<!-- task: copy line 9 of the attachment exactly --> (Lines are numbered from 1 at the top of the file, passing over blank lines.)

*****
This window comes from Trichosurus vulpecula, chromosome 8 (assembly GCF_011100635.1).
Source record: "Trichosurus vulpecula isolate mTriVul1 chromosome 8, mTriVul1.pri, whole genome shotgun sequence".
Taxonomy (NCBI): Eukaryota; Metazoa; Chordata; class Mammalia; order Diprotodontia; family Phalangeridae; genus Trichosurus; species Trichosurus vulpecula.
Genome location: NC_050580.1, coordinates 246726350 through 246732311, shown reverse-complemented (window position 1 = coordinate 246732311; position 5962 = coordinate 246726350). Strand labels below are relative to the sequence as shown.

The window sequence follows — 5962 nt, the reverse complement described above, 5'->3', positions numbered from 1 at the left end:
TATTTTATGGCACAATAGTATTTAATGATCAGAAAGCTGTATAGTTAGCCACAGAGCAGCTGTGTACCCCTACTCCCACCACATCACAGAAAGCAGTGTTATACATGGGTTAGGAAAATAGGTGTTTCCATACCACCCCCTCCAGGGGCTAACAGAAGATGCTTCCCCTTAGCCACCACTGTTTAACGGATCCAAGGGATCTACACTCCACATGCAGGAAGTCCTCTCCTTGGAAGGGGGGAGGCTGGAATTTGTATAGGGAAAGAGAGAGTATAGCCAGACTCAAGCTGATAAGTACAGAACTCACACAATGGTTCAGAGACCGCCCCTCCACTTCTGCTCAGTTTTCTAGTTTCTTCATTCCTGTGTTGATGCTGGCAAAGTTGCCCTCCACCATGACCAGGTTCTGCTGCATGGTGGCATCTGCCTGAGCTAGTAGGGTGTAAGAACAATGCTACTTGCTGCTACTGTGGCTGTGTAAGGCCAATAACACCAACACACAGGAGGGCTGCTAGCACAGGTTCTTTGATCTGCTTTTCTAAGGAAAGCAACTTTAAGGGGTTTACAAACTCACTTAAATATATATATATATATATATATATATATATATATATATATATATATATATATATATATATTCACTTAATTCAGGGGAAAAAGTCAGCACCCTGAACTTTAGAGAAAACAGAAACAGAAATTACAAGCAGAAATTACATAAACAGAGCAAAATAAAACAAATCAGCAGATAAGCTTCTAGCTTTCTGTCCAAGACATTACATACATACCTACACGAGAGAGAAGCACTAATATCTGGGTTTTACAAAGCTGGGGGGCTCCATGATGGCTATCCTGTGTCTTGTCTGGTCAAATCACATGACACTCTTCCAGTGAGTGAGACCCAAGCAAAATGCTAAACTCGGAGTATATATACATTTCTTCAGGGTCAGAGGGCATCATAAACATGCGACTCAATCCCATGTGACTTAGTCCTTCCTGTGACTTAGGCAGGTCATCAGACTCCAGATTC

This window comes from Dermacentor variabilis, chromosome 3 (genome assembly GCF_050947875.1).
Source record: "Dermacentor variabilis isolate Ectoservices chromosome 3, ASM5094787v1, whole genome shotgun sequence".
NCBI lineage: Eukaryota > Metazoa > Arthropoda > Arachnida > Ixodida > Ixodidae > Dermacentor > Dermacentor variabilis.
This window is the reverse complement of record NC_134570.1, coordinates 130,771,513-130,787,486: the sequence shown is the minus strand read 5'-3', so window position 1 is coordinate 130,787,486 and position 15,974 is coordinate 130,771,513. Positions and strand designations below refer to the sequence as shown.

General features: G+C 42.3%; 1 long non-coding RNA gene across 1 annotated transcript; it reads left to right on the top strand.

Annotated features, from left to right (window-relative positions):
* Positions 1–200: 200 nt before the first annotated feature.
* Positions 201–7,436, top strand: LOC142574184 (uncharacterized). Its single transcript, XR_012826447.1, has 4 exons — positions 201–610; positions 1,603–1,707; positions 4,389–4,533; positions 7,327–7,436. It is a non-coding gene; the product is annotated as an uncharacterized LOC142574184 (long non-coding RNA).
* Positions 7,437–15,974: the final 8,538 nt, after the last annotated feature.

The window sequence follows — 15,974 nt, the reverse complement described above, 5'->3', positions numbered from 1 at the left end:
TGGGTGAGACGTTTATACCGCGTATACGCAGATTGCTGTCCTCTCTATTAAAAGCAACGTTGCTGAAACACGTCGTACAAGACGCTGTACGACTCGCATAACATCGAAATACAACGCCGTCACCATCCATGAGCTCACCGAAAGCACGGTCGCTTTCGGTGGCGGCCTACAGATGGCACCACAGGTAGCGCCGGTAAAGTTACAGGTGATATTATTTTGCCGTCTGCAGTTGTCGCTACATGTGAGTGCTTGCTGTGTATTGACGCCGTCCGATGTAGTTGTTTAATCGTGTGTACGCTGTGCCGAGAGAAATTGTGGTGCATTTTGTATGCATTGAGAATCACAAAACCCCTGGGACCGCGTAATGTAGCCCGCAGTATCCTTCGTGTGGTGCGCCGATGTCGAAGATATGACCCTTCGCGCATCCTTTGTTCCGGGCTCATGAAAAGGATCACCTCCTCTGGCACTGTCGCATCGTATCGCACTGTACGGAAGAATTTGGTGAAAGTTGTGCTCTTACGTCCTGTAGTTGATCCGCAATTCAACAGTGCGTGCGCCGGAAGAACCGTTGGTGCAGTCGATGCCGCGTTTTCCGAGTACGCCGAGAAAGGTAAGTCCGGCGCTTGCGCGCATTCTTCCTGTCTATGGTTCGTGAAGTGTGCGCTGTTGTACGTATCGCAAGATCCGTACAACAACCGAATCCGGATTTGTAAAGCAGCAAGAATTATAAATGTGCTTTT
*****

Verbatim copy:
NCBI lineage: Eukaryota > Metazoa > Arthropoda > Arachnida > Ixodida > Ixodidae > Dermacentor > Dermacentor variabilis.